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Trans 101
 

Trans 101

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This is the Trans* 101 training presentation developed by and for members of the Metro Trans Umbrella Group.

This is the Trans* 101 training presentation developed by and for members of the Metro Trans Umbrella Group.

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  • Hello and welcome to Trans* 101 presented by MTUG! I am so excited to be here with you all today. My name is *insert name* and I will be your presenter for this (morning/afternoon/evening). The objective of this presentation is to provide a brief and basic run down of what Trans* means in order to promote education and understanding of the Trans* community as a whole. [ENTER]
  • Here is what we are going to cover during this training. [ENTER] We will go over a basic definition of what Trans* means. [ENTER] We will discuss gender binary, gender identity, and gender expressions. [ENTER] I will cover the difference between sexual orientation and gender identity. [ENTER] Then we’ll outline some common gender identities. [ENTER] We’ll go over how to respectfully ask questions. [ENTER] How to refer to a Trans* individual. [Enter] After that, we’ll talk about some myths and stereotypes surrounding the Trans* community. [ENTER] Things to avoid when speaking to a Trans* individual. Then after we cover all that material, [ENTER] I’ll take some questions you may have. Let’s get started! [ENTER]
  • So, what does Trans* mean? [ENTER] Trans* is an Umbrellaterm [ENTER] that encompasses a wide variety of gender identities and expressions that do not conform to the gender binary. [Point out the Trans* Umbrella visual aid poster and list off a bunch of the identities] [ENTER]
  • But what is the gender binary, you may be wondering? [ENTER] The gender binary is when sex and gender are catalogued into two distinct and disconnect forms of masculine and feminine. “Men are masculine, females are feminine.” [ENTER x2] Cisgender is a term used for those who feel their self-perception of gender and gender assigned at birth match up. An example could be a person who was assigned male at birth and still identifies with that gender. Cisgenderpeople may not always fit under the gender binary and would there for be going against the gender roles society assigns to them. [ENTER x2] Gender roles are the social and behavioral norms that society considers appropriate for either men or women. [ENTER] Can anyone point out an example of a Gender Role that we commonly encounter in society? [Call on 2-3 people and then continue. If no one raises their hands give a couple examples and then continue.] [ENTER]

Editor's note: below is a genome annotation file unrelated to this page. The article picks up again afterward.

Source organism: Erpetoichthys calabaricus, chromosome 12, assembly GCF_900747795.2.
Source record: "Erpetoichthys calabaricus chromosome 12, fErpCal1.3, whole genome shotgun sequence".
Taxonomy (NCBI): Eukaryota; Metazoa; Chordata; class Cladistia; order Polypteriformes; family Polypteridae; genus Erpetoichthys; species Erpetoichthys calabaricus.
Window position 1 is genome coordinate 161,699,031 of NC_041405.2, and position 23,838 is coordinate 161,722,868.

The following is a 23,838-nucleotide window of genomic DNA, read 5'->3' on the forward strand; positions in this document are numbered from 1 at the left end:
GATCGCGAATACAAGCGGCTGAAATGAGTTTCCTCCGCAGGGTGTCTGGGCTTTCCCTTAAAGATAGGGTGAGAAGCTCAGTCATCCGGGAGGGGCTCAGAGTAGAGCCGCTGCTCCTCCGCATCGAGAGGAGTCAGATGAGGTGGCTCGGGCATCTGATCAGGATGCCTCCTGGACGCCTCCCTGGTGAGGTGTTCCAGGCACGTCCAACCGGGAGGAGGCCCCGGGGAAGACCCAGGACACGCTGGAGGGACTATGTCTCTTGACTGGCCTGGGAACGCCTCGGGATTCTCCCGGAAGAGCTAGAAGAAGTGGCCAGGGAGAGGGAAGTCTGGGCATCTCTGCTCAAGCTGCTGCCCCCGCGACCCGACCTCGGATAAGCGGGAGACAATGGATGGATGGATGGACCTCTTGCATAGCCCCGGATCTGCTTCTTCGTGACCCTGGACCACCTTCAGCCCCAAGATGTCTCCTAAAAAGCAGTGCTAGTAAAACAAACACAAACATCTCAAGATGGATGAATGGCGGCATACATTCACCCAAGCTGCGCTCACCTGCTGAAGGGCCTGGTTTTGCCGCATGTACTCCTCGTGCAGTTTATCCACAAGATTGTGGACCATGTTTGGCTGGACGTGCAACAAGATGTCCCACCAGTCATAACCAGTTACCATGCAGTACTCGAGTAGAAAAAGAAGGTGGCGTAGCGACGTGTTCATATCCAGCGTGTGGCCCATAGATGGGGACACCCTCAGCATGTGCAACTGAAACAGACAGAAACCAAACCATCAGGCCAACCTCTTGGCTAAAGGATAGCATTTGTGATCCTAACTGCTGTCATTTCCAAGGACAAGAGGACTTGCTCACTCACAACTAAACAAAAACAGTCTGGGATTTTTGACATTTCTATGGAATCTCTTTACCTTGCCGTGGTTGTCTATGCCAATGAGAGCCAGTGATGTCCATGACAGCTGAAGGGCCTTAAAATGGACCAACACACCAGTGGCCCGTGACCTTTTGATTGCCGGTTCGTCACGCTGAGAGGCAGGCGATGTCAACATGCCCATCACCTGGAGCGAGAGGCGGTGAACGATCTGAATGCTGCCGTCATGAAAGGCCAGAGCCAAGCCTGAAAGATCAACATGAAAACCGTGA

• Gender identity and gender expression are different, what!? Yes, they are! [ENTER] Gender identity is how someone identifies their own gender, where as gender expression is how a person expresses their gender. So when we’re talking about identity we’re discussion terms like [ENTER] boy, [ENTER] girl, [ENTER] Transgender, [ENTER] Gender Queer, [ENTER] etc. Expression would be things like [ENTER] clothing, [ENTER] mannerisms, [ENTER] behavior, [ENTER] speech patterns, [ENTER] and the like. [ENTER]
  • Fact or myth: Gender identity determines your sexual orientation? [Pause for answers] [ENTER] This is indeed a myth! [ENTER]Gender identity may help develop a label for their sexual orientation but it does not determine who they may be attracted to. [ENTER]
  • So as we discussed before, Gender identity is how someone identifies their gender. [ENTER]Sexual orientation is an individual’s enduring physical, romantic, emotional, and/or spiritual attraction to another person. Regardless of gender identity, a person could identify their sexual orientation as gay, straight, bisexual, lesbian, etc. [ENTER]
  • Fact or Myth: Gender and Sex are not the same thing. [Pause for answers] [ENTER] Fact! [ENTER] Sex refers to a person’s biological anatomy (male/female) where as gender refers to a person’s psychological identity (man/woman).[Point out the Gender Bread visual aid][ENTER]